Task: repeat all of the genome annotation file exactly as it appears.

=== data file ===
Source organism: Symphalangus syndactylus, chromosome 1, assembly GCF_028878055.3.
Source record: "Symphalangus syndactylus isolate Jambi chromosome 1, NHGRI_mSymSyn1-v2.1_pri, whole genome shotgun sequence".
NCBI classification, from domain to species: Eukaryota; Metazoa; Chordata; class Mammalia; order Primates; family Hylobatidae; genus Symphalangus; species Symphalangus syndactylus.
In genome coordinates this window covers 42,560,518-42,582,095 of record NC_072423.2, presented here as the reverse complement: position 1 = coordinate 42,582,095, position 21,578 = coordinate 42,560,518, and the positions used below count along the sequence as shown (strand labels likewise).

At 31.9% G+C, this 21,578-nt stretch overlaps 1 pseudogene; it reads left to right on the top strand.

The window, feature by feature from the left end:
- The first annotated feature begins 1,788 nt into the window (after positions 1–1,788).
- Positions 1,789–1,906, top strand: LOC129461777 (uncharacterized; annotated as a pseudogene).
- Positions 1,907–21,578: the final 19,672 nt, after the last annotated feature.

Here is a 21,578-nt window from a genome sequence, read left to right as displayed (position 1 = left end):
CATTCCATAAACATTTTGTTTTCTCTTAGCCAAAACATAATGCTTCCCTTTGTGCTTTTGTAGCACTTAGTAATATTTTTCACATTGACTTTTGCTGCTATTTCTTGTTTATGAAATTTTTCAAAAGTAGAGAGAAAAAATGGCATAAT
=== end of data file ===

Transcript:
Source organism: Symphalangus syndactylus, chromosome 1, assembly GCF_028878055.3.
Source record: "Symphalangus syndactylus isolate Jambi chromosome 1, NHGRI_mSymSyn1-v2.1_pri, whole genome shotgun sequence".
NCBI classification, from domain to species: Eukaryota; Metazoa; Chordata; class Mammalia; order Primates; family Hylobatidae; genus Symphalangus; species Symphalangus syndactylus.
In genome coordinates this window covers 42,560,518-42,582,095 of record NC_072423.2, presented here as the reverse complement: position 1 = coordinate 42,582,095, position 21,578 = coordinate 42,560,518, and the positions used below count along the sequence as shown (strand labels likewise).

At 31.9% G+C, this 21,578-nt stretch overlaps 1 pseudogene; it reads left to right on the top strand.

The window, feature by feature from the left end:
- The first annotated feature begins 1,788 nt into the window (after positions 1–1,788).
- Positions 1,789–1,906, top strand: LOC129461777 (uncharacterized; annotated as a pseudogene).
- Positions 1,907–21,578: the final 19,672 nt, after the last annotated feature.

Here is a 21,578-nt window from a genome sequence, read left to right as displayed (position 1 = left end):
CATTCCATAAACATTTTGTTTTCTCTTAGCCAAAACATAATGCTTCCCTTTGTGCTTTTGTAGCACTTAGTAATATTTTTCACATTGACTTTTGCTGCTATTTCTTGTTTATGAAATTTTTCAAAAGTAGAGAGAAAAAATGGCATAAT